“In Vivo Bioreactor” Strategy
To face the challenges related to the delayed revascularization process and infections, Tan et al. proposed the use of the recipient body as a bioreactor for the TE substitute (Tan et al., 2017). This approach aims to combine the commonly separated in vitro 3D cell-scaffold culture with the in vivo regenerative process. With this purpose, a nitinol stent – providing lateral rigidity and longitudinal flexibility to the TE construct – was surrounded by two layers of a biodegradable porcine acellularized dermis matrix (ADM). One hour before transplant, the luminal side of the scaffold was seeded with epidermal keratinocytes obtained from the digestion of a skin flap. Two catheters were inserted among the two ADM layers and associated with peristaltic pumps during the implantation. Through this cannulation system, the avascular TE graft was perfused for 1 month with Ringer’s gentamicin fluid to prevent infection and to keep the epithelial cells alive before final revascularization. Moreover, this system allowed the secondary infusion of total nucleated cells (TNCs) and growth factors to stimulate graft regeneration directly into the transplanted TE construct. Unfortunately, the authors reported the patient’s death 13 months postoperatively. Consequently a longer follow-up is unavailable (Tan et al., 2017). Major doubts remain regarding the durability and functionality of this bioengineered construct. In fact, the gradual biodegradation of the ADM scaffold, observed during the postoperative bronchoscopies, and the use of epidermal keratinocytes instead of airway ciliated epithelial cells could be responsible for long-term severe graft-related complications.
Frontiers of Tracheal Substitutes: Lessons From Preclinical Animal Studies
Failures and controversies raised by the clinical application of several tracheal substitutes have led to a renewed interest in preclinical studies based on animal models. According to Niermeyer et al., 73% of articles focused on tracheal reconstruction and published between 2015 and 2020 involved an in vivo preclinical model. This reveals the need for a more in-depth preliminary analysis of the tracheal substitutes before embarking on new clinical applications (Niermeyer et al., 2020).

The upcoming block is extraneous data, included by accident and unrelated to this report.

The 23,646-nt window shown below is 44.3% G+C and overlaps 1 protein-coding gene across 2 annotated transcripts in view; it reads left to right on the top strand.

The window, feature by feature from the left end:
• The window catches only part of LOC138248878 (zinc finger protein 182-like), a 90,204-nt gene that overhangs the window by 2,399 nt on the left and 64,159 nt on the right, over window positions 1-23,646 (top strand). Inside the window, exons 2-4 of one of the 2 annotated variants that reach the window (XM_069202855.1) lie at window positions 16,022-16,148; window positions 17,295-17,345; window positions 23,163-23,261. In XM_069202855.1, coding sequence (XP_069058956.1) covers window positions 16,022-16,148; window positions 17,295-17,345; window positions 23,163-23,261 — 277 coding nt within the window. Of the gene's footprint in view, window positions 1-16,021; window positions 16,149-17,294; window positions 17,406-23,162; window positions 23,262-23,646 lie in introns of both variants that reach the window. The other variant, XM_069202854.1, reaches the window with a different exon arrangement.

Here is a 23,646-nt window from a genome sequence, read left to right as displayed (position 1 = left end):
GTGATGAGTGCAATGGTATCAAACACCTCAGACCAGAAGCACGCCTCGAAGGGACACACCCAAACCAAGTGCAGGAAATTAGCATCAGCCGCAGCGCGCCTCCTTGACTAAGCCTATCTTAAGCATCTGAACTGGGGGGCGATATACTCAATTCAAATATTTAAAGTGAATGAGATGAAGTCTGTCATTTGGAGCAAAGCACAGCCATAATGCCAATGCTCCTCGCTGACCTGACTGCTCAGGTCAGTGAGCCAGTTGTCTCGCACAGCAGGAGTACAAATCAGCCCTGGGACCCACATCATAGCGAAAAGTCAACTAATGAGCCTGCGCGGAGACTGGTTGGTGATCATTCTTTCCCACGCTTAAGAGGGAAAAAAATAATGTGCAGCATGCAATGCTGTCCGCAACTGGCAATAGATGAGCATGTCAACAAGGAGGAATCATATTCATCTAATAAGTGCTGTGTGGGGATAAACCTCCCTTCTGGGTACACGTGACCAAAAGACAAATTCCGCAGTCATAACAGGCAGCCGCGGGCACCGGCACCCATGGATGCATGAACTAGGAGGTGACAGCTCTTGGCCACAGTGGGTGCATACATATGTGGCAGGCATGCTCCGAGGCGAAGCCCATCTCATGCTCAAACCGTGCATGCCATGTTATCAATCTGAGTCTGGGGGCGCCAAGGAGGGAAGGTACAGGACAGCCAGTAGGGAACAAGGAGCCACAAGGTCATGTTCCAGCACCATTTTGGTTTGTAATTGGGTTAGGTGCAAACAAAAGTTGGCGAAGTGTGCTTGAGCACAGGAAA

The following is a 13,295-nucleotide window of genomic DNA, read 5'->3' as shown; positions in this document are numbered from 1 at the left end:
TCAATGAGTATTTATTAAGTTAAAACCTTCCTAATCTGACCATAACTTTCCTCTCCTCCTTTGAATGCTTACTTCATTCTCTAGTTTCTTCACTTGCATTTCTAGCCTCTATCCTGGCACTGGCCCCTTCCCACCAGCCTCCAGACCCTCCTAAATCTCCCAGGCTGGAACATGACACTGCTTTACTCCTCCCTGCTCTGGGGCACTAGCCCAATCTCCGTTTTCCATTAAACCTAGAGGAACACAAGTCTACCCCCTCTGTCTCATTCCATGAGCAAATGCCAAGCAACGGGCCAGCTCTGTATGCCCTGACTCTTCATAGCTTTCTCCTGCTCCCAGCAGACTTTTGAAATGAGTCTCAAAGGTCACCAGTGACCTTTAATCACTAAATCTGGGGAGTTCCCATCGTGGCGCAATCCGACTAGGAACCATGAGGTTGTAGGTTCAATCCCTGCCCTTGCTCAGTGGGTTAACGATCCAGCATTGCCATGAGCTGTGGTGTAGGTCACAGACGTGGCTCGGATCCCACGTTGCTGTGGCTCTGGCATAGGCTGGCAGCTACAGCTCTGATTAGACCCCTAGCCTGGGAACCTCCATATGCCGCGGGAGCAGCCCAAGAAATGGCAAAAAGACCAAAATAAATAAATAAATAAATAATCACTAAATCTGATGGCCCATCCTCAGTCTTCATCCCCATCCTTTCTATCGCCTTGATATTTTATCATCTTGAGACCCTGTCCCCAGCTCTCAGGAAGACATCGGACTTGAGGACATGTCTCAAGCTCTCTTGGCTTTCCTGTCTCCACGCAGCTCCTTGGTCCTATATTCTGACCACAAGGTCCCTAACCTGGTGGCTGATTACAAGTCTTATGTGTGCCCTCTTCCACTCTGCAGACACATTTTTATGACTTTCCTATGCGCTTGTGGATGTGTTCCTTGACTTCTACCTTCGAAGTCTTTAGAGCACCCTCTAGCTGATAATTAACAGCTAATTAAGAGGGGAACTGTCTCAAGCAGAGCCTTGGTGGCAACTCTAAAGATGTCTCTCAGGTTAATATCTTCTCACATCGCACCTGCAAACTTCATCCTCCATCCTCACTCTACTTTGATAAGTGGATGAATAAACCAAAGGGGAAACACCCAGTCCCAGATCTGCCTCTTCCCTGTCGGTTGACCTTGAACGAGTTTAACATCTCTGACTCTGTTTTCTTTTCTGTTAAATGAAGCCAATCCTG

This paragraph focuses on the latest in vivo preclinical TE attempts, since they stand as one of the most promising approaches to face hurdles that still hinder this field. Indeed, articles concerning tissue-engineered tracheal grafts (TETGs) aim to improve graft integration within the recipient, mimick complex native trachea biomechanics and prevent host adverse responses (Greaney & Niklason, 2021). To give an idea of the possible future clinical applications, a few non-exhaustive examples belonging to the different categories of the current TE approaches are listed below and summarized in Table 2.
Concerning the use of synthetic material, several methodologies have been investigated to produce tubular scaffold suitable for tracheal replacement. In 2011, a casting-based manufacturing process was used to create a tracheal-shaped substitute starting from mixtures of rat fibroblast/MSCs and collagen hydrogels. The stiffness of the resulting bioartificial trachea was compared to the one of the native trachea showing no differences. However, when the former was transplanted in a rat model, only three of the nine treated animals survived the implantation, dying within 48 h after surgery. The author suggests that these results could be related to the absence of epithelial cells on the inner layer of the transplanted bioartificial trachea (Naito et al., 2011).
Some years later, Pepper et al. employed a polyethylene terephthalate (PET) and polyurethane (PU) scaffold combined with polycarbonate rings. This structure was seeded with BM-MNCs and transplanted in eight sheep to replace a 5 cm long tracheal defect. Despite promising mechanical tests, all animals showed graft stenosis associated with granulation tissue. Overall, this attempt remarked the centrality of the epithelialization and neovascularization, in the absence of which the outcomes are poor (Pepper et al., 2019).
Using a mouse model, another group compared synthetic non-resorbable PET/PU vs. resorbable poly(l-lactide-co-ε-caprolactone)/Polyglycolic acid (PLCL/PGA) scaffolds. Even in this study, graft’s stenosis was revealed in both conditions, with no signs of respiratory epithelization in the central part of the grafts (Dharmadhikari et al., 2019).